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Laughter is the Best Medicine: Shaun Micallef on which novel changed his life

October 30, 2018

About the Author:

Shaun Patrick Micallef is Australia’s most diverse writer, comedian and actor, having starred in and written for television, movies, radio and books.

He was born in Adelaide on 18 July 1962, of Irish and Maltese descent.

After ten years of working in insurance law as a solicitor in Adelaide, Micallef moved to Melbourne to pursue a full-time comedy career in 1993, after his wife insisted he try it or never talk about it again.

With help from his writing friend Gary McCaffrie, he got a role as a writer on Jimeoin’s self-titled comedy show in early 1994 (initially credited as Sean Micallef), before writing for sketch comedy show Full Frontal. He gained recognition with his move to an on-screen role on the show, and his own television special: Shaun Micallef’s World Around Him.

His success on Full Frontal and The Micallef P(r)ogram(me) on the ABC, co-created with Gary, was followed by the sitcom Welcher & Welcher and the variety show Micallef Tonight. He also fronted the satirical news comedy series Newstopia on SBS  for three seasons and hosted the game show Talkin’ ‘Bout Your Generation on Channel Ten for four years, and appeared in the comedy/mystery Mr & Mrs Murder. He now hosts the topical Shaun Micallef’s Mad As Hell on ABC-TV.

In addition to his television work, Micallef has been on radio, film, stage and is a published author. He co-hosted Melbourne station Vega 91.5 FM’s morning program for 2 years; on stage, he performed in the Australian production of Boeing Boeing and was responsible for the comedy show revival of ‘Good Evening’. His first book Smithereens was released in 2004 (re-released in 2011) and a novella, Preincarnate in 2010. As an actor, Micallef has appeared in movies such as Bad Eggs and The Honourable Wally Norman, as well as guesting in a number of series.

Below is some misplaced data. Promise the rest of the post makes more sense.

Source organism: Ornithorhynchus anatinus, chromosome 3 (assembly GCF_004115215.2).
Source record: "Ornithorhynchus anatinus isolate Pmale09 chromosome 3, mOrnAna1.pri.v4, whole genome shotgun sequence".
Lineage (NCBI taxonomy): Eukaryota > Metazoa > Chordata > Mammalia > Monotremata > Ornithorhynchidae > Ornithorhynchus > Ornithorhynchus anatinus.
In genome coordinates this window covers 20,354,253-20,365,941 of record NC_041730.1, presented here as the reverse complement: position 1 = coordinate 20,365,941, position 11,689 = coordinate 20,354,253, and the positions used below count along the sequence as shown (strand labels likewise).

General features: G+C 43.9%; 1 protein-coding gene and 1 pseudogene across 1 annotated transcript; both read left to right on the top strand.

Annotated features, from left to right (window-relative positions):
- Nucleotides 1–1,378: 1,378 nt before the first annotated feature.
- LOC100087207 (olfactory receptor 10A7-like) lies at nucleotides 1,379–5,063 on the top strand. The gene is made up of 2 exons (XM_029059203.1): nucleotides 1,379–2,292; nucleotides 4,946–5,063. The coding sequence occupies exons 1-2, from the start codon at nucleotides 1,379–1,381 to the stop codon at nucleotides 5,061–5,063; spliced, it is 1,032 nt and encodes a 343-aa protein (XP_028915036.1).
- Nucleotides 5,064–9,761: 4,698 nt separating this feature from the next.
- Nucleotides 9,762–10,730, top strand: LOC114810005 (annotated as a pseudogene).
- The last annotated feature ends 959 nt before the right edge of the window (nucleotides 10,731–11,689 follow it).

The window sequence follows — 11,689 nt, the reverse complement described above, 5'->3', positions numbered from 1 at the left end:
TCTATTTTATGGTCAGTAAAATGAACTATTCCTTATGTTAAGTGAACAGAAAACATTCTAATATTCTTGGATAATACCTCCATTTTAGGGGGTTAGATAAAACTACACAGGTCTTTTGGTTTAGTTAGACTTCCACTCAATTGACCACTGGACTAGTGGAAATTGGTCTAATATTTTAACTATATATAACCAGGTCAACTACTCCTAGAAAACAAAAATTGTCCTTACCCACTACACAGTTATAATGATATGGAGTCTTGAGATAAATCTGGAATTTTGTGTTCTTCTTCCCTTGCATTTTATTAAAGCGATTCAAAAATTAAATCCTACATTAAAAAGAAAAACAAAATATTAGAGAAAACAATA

Purchase a copy of The Uncollected Plays of Shaun Micallef here 

Read our review of The Uncollected Plays of Shaun Micallef here 

The novel that changed my life, that made me realise you could be funny with writing, was Spike Milligan’s Puckoon. I had been given the book for my fourteenth birthday, because I was the one who liked ‘funny things’. On page 40, during Milligan’s account of a spotty youth attempting an ancient Irish torch song, I had to close the book and lie on the ground I was laughing so hard:

‘On high notes [his body] was so acutely angled, most of the time was spent looking up the singer’s nose … He indulged in an orgy of meaningless gestures, even the word ‘it’ was sung, trembling with catarrhal ecstasy … Veins stood out on his forehead, and sweat ran down his face, purple with strain, he braced himself for the last great note; bending his knees, clenching his fists, he closed his eyes and threw back his head. In that tacit moment the observant Foggerty spoke: “Hey, Mister, you got a bogey up yer nose.”’

I cried with laughter. Literally. This had never happened to me before. For my money Milligan was never funnier and it’s unfortunate that it took him twenty-four years to write another novel. For some reason, I never read The Looney although I do remember laughing at the jacket blurb: ‘After Puckoon, I swore I would never write another novel; this is it.’


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